Debendranath Tagore (1817-1905); father of Rabindranath by Christine Kupfer

Debendranath Tagore,  Rabindranath’s father, was a Hindu philosopher and religious reformer. He lived from 15 May 1817 to 19 January 1905. Debendranath was the oldest son of “Prince” Dwarkanath Tagore. He grew up in the midst of luxury and power. Yet even when he was still young, he turned away from the focus on wealth and towards a deeply religious outlook that was particularly inspired by a night beside his grandmother’s death bed and by finding a page from the Ishaponishad.

Debendranath Tagore
Debendranath Tagore
Image credit: Ministry of Culture, Government of India

Together with friends, influenced by his friend Ram Mohan Roy and under the tutelage from Pandit Ram Chandra Vidyabageesh, a leader of the Brahmo Sabha, Debendranath founded  the Tattwaranjini Sabha (later renamed Tattwabodhini Sabha). This influential society, which lasted until 1854, aspired to promote the purification of Hinduism (“Adi Dharma”) through the dissemination through philosophical enquiry and teaching of the Upanishads.

For this purpose, Debendranath started publishing a journal, the Tattwabodhini Patrika, that had articles on the rationalization of Brahmo doctrines and the propagation of natural theism as well as on female education, widow re-marriage and the denouncing of polygamy.

From 21 December 1843, Debendranath converted the society into a Brahmo Samaj (“Society of Brahmā”), a spiritual fraternity that came together for regularly for praise and prayer. This day is commemorated until today through the annual Poush Mela at Shantiniketan.

Debendranath came first to Shantiniketan in the 1860s and found it to be an ideal place for meditation. He bought a large piece of land. There, he planted trees along the lines of the old forest-ashrams, built a prayer hall made from coloured glass, the Brahmo Mandir, and named the place “Shantiniketan”, that is, “abode of peace.” Many years later, Rabindranath would establish his school and university in this place.

In 1848, Debendranath published a book based on selected passages from the Upanishads and published it as “Brahmo Dharma,” enshrining the fundamental principles of the Adi Dharma Doctrine that emphasized  monotheism and rationality, that focused on individual meditation rather than scriptural infallibility and that rejected idolatry and caste distinctions.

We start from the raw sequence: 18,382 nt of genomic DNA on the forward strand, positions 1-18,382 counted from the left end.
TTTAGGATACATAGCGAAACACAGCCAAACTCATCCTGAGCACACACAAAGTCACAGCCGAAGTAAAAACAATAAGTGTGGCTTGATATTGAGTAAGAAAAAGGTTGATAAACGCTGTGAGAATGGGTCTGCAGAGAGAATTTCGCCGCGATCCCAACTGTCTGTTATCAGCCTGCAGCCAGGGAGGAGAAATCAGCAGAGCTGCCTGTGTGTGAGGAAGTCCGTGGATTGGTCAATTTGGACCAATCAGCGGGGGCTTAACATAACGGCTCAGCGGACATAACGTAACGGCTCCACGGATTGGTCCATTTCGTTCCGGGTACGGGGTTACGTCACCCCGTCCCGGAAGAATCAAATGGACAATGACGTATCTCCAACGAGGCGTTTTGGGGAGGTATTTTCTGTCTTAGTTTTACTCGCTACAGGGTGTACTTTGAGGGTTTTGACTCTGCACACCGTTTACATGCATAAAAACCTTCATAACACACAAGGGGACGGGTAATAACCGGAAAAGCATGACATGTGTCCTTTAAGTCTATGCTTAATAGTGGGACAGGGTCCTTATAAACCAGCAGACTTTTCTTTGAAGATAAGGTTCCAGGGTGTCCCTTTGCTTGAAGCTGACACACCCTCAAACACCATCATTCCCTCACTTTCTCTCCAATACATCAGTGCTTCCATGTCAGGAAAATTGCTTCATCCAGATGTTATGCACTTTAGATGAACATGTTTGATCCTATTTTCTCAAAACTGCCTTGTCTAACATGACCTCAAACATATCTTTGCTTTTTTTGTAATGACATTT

Through Debendranath’s effort, the influence of Brahmoism spread throughout India. He became known for his spiritual accomplishment as Maharshi, as great soul, which was confirmed by Sri Ramakrishna.

Through his social and religious reforms, Debendranath played an important role in the Bengal Renaissance. He has was also instrumental in the transformation of Indian life through the way he influenced his children, of whom so many were successful and influential. Debendranath and his wife Sarada Devi had fifteen children.

However, Debendranath frequently made pilgrimages to holy places of India, and even when he was home, he often remained unavailable to his children. Yet he created the special cultural atmosphere at home that Rabindranath wrote about much in his autobiographical essays, and invited scholars and artists for discussions of literature, concerts and performances.

Rabindranath also describes it as a life-changing experience when his father took him on one of his journeys – first to Shantiniketan and then to the Himalayas – and who taught him discipline as well as freedom and responsibility, and who acquainted him deeply with the Upanishads.

Maharshi Debendranath Tagore died on 19 January 1905 in Calcutta.

 

Bibliographical Notes

  1. Chaudhuri, Narayan 2010 [1973]. Maharshi Debendranath Tagore. Makers of Indian Literature (2nd ed.). New Delhi: Sahitya Akademi.
  2. Tagore, Debendranath 1916. The Autobiography of Maharshi Devendranath Tagore. Translated from the original Bengali by Satyendranath Tagore and Indira Devi. London: Macmillan and Co.

 

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